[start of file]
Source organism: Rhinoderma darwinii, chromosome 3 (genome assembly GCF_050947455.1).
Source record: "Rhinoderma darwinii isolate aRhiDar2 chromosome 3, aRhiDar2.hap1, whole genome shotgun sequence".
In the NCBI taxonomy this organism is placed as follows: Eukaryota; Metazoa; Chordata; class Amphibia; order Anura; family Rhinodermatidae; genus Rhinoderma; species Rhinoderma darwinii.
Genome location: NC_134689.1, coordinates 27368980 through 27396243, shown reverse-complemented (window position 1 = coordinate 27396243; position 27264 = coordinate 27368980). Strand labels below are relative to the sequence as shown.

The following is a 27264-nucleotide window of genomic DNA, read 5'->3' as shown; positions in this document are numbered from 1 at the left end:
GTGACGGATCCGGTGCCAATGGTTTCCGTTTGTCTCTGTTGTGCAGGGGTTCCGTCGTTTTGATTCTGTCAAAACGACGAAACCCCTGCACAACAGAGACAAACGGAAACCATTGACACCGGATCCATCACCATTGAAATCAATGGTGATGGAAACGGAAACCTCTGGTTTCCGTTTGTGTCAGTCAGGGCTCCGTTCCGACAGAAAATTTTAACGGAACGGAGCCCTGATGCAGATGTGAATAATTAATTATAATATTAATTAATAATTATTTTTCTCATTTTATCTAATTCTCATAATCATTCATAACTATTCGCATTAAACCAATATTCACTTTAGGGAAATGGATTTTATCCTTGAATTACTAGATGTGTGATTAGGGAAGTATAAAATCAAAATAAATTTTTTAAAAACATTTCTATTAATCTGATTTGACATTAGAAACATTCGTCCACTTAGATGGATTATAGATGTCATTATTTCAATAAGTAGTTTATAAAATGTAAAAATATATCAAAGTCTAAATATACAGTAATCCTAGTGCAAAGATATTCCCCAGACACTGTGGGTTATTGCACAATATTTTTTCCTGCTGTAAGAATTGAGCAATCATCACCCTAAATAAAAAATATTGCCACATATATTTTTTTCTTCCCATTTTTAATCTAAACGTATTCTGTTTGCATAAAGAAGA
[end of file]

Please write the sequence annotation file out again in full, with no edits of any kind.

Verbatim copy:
Source organism: Rhinoderma darwinii, chromosome 3 (genome assembly GCF_050947455.1).
Source record: "Rhinoderma darwinii isolate aRhiDar2 chromosome 3, aRhiDar2.hap1, whole genome shotgun sequence".
In the NCBI taxonomy this organism is placed as follows: Eukaryota; Metazoa; Chordata; class Amphibia; order Anura; family Rhinodermatidae; genus Rhinoderma; species Rhinoderma darwinii.
Genome location: NC_134689.1, coordinates 27368980 through 27396243, shown reverse-complemented (window position 1 = coordinate 27396243; position 27264 = coordinate 27368980). Strand labels below are relative to the sequence as shown.

The following is a 27264-nucleotide window of genomic DNA, read 5'->3' as shown; positions in this document are numbered from 1 at the left end:
GTGACGGATCCGGTGCCAATGGTTTCCGTTTGTCTCTGTTGTGCAGGGGTTCCGTCGTTTTGATTCTGTCAAAACGACGAAACCCCTGCACAACAGAGACAAACGGAAACCATTGACACCGGATCCATCACCATTGAAATCAATGGTGATGGAAACGGAAACCTCTGGTTTCCGTTTGTGTCAGTCAGGGCTCCGTTCCGACAGAAAATTTTAACGGAACGGAGCCCTGATGCAGATGTGAATAATTAATTATAATATTAATTAATAATTATTTTTCTCATTTTATCTAATTCTCATAATCATTCATAACTATTCGCATTAAACCAATATTCACTTTAGGGAAATGGATTTTATCCTTGAATTACTAGATGTGTGATTAGGGAAGTATAAAATCAAAATAAATTTTTTAAAAACATTTCTATTAATCTGATTTGACATTAGAAACATTCGTCCACTTAGATGGATTATAGATGTCATTATTTCAATAAGTAGTTTATAAAATGTAAAAATATATCAAAGTCTAAATATACAGTAATCCTAGTGCAAAGATATTCCCCAGACACTGTGGGTTATTGCACAATATTTTTTCCTGCTGTAAGAATTGAGCAATCATCACCCTAAATAAAAAATATTGCCACATATATTTTTTTCTTCCCATTTTTAATCTAAACGTATTCTGTTTGCATAAAGAAGA